Fermentation is a powerful, flexible process for using microorganisms to produce alternative proteins. Fermentation has been used in food production for millennia. Ancient civilizations used microbial cultures to preserve foods, create alcoholic beverages, and improve the nutritional value and bioavailability of foods ranging from yogurt to tempeh. Over the past century, the role of fermentation has expanded far beyond its historical usage to a much broader range of applications. There are many uses of fermentation in the broader alt protein field.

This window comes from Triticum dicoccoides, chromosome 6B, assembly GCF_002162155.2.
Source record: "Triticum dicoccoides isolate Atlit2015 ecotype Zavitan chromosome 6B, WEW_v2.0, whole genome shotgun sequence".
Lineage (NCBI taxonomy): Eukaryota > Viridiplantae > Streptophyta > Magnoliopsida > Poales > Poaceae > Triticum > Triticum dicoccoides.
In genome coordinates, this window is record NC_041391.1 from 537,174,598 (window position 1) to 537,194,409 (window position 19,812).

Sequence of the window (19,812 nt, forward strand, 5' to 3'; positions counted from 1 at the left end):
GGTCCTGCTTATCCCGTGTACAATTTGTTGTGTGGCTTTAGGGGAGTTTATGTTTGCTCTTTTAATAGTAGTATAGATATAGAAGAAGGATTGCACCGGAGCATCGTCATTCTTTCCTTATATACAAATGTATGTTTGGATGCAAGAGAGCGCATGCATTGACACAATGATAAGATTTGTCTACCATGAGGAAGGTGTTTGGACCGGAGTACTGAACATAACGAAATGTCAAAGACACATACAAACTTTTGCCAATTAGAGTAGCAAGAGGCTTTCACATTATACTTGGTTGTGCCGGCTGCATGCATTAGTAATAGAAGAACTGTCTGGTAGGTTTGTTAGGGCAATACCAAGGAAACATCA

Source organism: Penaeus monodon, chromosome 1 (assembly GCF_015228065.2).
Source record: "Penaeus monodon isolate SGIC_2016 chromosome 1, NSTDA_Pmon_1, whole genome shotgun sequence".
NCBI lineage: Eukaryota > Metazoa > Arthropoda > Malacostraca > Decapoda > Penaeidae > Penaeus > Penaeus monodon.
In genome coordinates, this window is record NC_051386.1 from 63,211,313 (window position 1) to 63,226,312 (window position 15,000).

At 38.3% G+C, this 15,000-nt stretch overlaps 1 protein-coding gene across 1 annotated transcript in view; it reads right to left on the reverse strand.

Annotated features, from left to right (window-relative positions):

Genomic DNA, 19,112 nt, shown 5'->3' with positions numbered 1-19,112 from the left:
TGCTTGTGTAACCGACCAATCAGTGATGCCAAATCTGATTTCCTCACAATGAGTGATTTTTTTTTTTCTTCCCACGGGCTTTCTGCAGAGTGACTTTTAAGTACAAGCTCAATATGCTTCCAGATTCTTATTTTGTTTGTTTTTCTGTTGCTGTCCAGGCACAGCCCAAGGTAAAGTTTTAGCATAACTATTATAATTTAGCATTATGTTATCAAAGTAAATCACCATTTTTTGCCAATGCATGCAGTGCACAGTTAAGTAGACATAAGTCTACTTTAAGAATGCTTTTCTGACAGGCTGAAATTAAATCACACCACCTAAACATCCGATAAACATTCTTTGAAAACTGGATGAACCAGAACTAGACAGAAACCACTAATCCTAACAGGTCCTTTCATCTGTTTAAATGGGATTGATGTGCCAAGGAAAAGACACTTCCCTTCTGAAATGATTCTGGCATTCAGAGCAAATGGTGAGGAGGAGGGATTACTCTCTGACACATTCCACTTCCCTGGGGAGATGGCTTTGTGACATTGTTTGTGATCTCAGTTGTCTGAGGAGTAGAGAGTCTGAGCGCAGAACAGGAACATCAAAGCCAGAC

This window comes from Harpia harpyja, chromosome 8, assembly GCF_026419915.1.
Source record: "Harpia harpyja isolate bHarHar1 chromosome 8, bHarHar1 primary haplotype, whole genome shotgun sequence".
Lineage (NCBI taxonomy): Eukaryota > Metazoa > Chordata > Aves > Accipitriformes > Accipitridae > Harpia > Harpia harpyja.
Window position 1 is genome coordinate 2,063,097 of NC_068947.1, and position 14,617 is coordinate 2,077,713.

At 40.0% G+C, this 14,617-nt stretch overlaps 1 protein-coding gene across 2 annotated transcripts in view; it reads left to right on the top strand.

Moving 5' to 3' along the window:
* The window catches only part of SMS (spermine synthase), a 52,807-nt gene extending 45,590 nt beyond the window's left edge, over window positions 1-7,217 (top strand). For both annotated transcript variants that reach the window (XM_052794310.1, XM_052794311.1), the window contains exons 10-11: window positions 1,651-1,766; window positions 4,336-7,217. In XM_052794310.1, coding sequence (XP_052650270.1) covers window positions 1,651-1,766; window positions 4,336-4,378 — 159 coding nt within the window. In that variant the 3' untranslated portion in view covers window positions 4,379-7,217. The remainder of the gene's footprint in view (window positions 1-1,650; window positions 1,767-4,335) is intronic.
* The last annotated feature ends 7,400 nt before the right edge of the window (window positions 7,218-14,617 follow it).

How Are Fermented Alternative Proteins Made?
Fermentation for alternative proteins can be broken down into three categories: traditional fermentation, biomass fermentation, and precision fermentation. Traditional fermentation is the process of changing a food through microbial anaerobic digestion. Biomass fermentation uses the high-protein content and rapid growth of microorganisms to efficiently make large amounts of protein-rich food. Precision fermentation uses microorganisms to produce specific functional ingredients.